Moving a cat to new home, advice please

(9 Posts)
meddie Wed 30-Mar-16 13:41:59

Daughter has moved to Scotland and her cat, which was temporarily lodging with my mum can now go to live with her. Its approx a 300 mile 4 hour journey. The cat yowls in the standard carrier , we looked into pet couriers, but they quote £375 ( I,m assuming thats massage and glass of champagne on the journey for those prices).
How can we make this move in the least stressful way for the cat.Would a car boot dog carrier work? Anyone have any advice?

cozietoesie Wed 30-Mar-16 14:34:32

I'd imagine that that price could be operative and car costs for 2x the journey - plus admin overheads and VAT. It's a lot but not quite as bad when you view it in those lights.

I've done it many times with cats - a 400 mile journey usually seems to work out at 8 hours with jams and appropriate rests so I just assume that that's what it will roughly be these days.

You said she yowls in a standard carrier. Is that constantly or just on short journeys? (I've received some protest mouthing-off at the start but they usually settle down pretty well after ten minutes or so. )

meddie Wed 30-Mar-16 15:56:48

Longest journey has been just under an hour to take her to my mums. She was yowling and distressed (panting) virtually the whole time.

cozietoesie Wed 30-Mar-16 16:04:21

Then a dog crate might be good for her. (With appropriate home comforts.) Remember that if she has to be moved -.does she in fact? - then the journey would likely distress her in any way, regardless of whether it's private or commercial.

Sometimes, also, it's as much the passengers/drivers who are distressed/stressing out as the cat. It all communicates.

Papergirl1968 Thu 31-Mar-16 15:58:37

Our cat howls in the carrier on a five minute journey but was absolutely fine when we took him on holiday which was about three hours as we let him loose in the car. In fact he slept for most of it, in the passenger footwell or over the handbrake between the two front seats! We had a litter tray on the floor of the back seat but he didn't use it.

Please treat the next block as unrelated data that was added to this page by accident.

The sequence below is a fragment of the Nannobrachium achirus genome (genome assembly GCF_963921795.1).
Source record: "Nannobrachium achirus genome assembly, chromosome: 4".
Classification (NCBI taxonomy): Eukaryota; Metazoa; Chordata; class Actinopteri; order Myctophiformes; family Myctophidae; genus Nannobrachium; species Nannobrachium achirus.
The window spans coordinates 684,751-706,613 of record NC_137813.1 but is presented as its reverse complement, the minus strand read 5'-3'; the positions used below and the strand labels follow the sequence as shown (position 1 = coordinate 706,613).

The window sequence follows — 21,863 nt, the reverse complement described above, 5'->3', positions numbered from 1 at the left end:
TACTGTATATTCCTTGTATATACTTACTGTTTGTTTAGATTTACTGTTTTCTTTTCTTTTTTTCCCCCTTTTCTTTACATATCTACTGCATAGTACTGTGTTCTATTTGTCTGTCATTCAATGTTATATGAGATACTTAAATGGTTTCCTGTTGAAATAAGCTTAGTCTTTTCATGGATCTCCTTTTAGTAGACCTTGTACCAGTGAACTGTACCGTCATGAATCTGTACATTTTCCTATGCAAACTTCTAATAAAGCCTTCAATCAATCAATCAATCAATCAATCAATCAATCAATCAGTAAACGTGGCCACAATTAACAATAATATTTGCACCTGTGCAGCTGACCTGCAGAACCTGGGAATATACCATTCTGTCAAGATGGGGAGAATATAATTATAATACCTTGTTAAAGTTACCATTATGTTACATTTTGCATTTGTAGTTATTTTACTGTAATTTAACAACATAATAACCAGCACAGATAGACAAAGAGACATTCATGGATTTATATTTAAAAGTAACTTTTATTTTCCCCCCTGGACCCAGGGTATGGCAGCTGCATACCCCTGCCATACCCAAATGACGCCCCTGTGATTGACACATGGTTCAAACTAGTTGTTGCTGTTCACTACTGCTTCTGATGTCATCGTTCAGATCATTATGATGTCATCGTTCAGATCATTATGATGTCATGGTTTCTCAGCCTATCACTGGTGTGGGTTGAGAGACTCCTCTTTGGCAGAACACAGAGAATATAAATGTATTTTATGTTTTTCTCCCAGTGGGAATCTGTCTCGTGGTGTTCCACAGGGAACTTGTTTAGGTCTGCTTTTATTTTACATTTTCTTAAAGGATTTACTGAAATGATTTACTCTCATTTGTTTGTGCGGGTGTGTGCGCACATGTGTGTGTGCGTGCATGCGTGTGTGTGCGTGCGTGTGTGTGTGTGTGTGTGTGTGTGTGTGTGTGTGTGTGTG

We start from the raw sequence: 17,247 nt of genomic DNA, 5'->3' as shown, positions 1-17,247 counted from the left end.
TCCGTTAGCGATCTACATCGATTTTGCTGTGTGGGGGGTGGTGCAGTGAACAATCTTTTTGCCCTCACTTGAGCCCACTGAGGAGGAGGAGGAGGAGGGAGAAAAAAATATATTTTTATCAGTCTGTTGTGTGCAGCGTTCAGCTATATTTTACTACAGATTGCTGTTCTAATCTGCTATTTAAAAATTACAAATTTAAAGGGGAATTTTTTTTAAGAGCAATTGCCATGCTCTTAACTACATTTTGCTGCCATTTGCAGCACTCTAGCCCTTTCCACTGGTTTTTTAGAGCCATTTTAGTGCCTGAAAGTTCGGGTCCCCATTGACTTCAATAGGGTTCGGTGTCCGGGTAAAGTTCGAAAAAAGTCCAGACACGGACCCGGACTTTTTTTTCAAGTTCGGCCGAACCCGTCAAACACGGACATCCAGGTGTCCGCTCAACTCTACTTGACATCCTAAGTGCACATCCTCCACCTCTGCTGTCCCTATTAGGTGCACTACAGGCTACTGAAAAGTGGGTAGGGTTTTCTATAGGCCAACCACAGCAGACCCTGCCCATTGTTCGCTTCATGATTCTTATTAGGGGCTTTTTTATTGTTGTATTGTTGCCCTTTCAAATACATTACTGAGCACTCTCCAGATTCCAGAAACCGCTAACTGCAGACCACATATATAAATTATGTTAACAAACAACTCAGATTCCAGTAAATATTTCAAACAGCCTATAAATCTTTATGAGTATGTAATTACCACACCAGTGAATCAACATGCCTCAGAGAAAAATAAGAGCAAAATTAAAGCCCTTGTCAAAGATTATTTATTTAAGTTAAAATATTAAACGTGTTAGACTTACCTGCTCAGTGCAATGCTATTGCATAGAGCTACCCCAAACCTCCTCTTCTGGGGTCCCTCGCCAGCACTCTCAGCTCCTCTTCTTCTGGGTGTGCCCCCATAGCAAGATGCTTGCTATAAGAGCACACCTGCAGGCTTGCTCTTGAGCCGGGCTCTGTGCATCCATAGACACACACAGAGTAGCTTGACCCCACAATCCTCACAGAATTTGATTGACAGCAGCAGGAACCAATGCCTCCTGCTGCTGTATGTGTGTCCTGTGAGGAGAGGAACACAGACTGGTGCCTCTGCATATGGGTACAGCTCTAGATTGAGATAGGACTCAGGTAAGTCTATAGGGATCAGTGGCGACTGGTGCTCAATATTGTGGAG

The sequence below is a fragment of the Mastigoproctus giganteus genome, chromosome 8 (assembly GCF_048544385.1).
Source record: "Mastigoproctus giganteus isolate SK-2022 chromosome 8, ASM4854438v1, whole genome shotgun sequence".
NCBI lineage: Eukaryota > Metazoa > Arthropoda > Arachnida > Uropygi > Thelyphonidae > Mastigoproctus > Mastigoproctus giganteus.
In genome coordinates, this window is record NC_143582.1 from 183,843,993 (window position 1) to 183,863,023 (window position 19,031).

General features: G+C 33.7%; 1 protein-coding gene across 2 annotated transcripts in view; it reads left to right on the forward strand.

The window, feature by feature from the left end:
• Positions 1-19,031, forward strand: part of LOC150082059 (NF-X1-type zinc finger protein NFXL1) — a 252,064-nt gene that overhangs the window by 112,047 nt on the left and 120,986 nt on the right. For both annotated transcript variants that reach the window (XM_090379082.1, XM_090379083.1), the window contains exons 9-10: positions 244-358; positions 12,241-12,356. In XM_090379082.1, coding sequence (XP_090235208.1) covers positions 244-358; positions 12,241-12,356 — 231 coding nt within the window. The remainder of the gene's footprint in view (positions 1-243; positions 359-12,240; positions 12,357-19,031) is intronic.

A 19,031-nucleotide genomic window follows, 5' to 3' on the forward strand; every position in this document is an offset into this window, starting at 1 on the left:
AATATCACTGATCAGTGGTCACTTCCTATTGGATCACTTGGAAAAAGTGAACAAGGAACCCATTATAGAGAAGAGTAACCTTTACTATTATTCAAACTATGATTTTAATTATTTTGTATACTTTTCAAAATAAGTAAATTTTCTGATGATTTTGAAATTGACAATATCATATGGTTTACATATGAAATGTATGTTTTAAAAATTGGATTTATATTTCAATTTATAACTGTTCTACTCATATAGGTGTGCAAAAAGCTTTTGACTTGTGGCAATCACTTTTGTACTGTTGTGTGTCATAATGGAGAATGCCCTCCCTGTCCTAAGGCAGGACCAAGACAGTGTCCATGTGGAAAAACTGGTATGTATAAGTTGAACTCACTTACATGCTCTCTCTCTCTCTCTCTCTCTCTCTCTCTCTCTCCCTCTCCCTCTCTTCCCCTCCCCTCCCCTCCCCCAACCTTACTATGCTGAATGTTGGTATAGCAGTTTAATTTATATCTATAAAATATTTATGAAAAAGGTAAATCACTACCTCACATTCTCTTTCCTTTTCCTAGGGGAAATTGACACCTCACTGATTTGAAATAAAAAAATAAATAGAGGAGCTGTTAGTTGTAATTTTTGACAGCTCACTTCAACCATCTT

Could you take the cat up or could your daughter come down for him? You'd just have to pop him back in the carrier at rest stops to make sure he didn't escape...

HonniBee Thu 31-Mar-16 16:05:49

I second papergirl. Our cat is much happier napping on my lap than in a carrier. Do be prepared for accidents though. We didn't have a litter tray for her, but did have towels and puppy pads around. smile good luck!

cozietoesie Thu 31-Mar-16 18:54:07

I would definitely not recommend letting a cat free on a journey. You might be the world's most careful driver but you can't assume the rest of the world is the same. In the event of a prang, I wouldn't want a cat running bewildered all over a motorway, for example.

RubbishMantra Thu 31-Mar-16 19:23:58

Like Cozie says, a cat loose in a car is a recipe for disaster. Some people use cat harnesses, that clip into the clippy bit of the seatbelt.

I think the dog crate is a good idea, 3 sides covered with a blanket, and a nice comfy blanket inside. I suppose you can get a litter tray in there too?

Little M shouts his head off in the car, but if you ignore him and are quite matter of fact about the whole thing, he goes to sleep. It is really hard not to talk to a distressed cat, but they do usually calm down quicker if you don't.

Wolfiefan Thu 31-Mar-16 19:27:19

Cats tend to prefer smaller and darker spaces but for a long journey I would look at a slightly larger carrier. (Not sure if you can put a litter tray in?)
How about consulting a vet? Get feliway? Our vets supply towels sprayed with a cat calming spray. Cover the carrier with that makes them feel happier.
2 hours then stay over. Cat in cattery then 2 hours? Could be worse?

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